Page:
...which is probably for the best, as downstairs, Ethel wanders in with flowers in her hand, presumably for Mrs. Patmore. Carson, of course, is unwelcoming to her, but Mrs. Hughes appears and lets Ethel know where to find Mrs. Patmore before telling Carson she hopes he never needs a favor from his fellow man. Carson is unimpressed, but says he knows Mrs. Hughes will never abandon him. Well, even though you're no spring chickens, Carson, "never" is a long time.
The dance lesson is still going on when Jimmy James comes in and blows up Alfred's spot by saying he's only learning the foxtrot to please Ivy. I'd have a problem with the tattling if Alfred weren't already being so bloody obvious about what he's doing, and Daisy obviously feels the fool for it so she's only too happy to let Jimmy James elbow Alfred out of the way to dance with her. Of course, Carson happens in and berates them for dancing "at a time like this, of sober dignity," and honestly, I think Carson was most put out when they were short-staffed about being too busy with actual work to have time to nose around in his underlings' business. Unfortunately, Jimmy James not only gets dressed down for his behavior but has to endure a lecture about taking a page out of Alfred's book. After a few choice words for Daisy, Carson leaves, followed by Jimmy James, who sardonically thanks Alfred for speaking up. Alfred then has the unmitigated gall to start to ask Daisy if she wants to practice further, but Daisy tells him she's busy before suggesting he ask Ivy. I mean, honestly, Alfred. When I think Daisy's too good for you, you've really come down in the world.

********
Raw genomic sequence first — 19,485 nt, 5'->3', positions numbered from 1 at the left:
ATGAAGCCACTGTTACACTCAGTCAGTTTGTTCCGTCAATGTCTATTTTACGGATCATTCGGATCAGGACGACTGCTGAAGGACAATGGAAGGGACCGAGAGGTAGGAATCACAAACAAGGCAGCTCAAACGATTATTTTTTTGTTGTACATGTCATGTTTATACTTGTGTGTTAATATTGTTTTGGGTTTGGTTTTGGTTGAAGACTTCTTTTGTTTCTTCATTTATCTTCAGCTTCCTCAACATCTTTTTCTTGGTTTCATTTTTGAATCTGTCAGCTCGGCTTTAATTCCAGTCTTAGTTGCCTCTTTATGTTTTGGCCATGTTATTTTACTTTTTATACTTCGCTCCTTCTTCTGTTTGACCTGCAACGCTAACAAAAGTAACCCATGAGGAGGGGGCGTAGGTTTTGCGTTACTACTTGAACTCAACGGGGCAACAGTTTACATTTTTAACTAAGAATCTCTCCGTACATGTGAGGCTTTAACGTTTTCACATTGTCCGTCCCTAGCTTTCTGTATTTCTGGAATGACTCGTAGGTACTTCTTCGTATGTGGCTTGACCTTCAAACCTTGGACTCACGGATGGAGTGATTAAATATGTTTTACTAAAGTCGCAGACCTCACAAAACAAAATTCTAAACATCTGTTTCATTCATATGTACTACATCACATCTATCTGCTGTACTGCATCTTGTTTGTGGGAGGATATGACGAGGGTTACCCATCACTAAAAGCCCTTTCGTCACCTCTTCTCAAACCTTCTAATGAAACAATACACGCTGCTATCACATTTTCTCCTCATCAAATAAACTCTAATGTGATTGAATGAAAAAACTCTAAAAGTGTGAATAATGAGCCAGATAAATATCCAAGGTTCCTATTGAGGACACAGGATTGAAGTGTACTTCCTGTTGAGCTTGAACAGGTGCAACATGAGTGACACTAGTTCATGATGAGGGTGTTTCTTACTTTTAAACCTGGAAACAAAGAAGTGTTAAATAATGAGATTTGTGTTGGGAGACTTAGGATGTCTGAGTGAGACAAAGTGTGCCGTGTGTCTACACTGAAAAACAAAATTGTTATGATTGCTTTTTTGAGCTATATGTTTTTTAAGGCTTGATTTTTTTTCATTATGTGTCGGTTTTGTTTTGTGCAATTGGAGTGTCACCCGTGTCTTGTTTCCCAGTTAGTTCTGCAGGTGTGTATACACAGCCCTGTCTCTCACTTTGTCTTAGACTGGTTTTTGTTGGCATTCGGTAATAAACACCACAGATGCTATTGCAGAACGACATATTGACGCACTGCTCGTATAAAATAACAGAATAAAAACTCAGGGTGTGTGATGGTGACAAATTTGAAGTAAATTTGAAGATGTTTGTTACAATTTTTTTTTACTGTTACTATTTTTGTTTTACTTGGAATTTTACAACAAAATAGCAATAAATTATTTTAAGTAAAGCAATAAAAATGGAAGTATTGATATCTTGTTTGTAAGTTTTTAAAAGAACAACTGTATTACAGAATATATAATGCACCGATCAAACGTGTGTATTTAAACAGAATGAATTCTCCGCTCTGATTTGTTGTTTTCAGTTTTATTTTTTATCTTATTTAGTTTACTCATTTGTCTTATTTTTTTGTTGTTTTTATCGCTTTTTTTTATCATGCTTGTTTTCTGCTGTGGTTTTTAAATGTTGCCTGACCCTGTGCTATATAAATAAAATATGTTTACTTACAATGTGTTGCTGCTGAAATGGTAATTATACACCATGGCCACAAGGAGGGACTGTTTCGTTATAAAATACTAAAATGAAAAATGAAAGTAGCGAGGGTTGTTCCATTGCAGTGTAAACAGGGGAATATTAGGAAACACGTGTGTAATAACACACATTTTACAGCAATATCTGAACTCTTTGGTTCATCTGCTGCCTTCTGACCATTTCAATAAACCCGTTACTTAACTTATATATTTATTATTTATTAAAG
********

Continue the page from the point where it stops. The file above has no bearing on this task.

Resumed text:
Cora and Lord Grantham turn up to the Dowager Countess' and are surprised to find Clarkson there with the lady of the house, who informs them Clarkson has something to tell them. Lord Grantham steps forward and manfully starts to make his apologies, but Dr. Clarkson -- who's uncomfortable enough without going down that road -- begs leave to speak first and then takes a deep breath before saying that he thinks he gave them the impression that his recommended course of action on that fateful night offered a real chance for Sybil's survival. However, the truth -- and he claims to have done "a great deal of research" since then -- was that the chance was tiny. He goes on that while he was correct that an early delivery would have avoided the trauma Sybil went through, what he didn't realize is that eclampsia is almost invariably fatal even with a Caesarian. I'm no expert, but it seems clear that he's at least massaging the truth to some degree. His next statement, that his course would have subjected Sybil to the pain and fear of a hurried operation, certainly seems unvarnished. Cora manages to gulp out that there was still a chance, but after a look the Dowager Countess' way, Clarkson gently tells her that it was infinitesimal. Lord Grantham asks if he means to say Tapsell was right, but Clarkson won't sign off on that, saying Tapsell ignored all the evidence "in a most unhelpful and, I may say, arrogant manner." The Dowager Countess shifts a bit, but she kind of has to give him that one, and he does complete his requested mission by concluding that, weighing all the available evidence, Sybil was going to die regardless. He leaves them, and the door hasn't even closed before Cora starts to break down. Lord Grantham goes to his wife and the two of them embrace and sob into each other's arms as the Dowager Countess looks away, knowing of the family members, she alone will carry the truth. She's said she'd do anything for family; it's wonderful to know she's as good as her word. See you next time for the first of two straight double doses.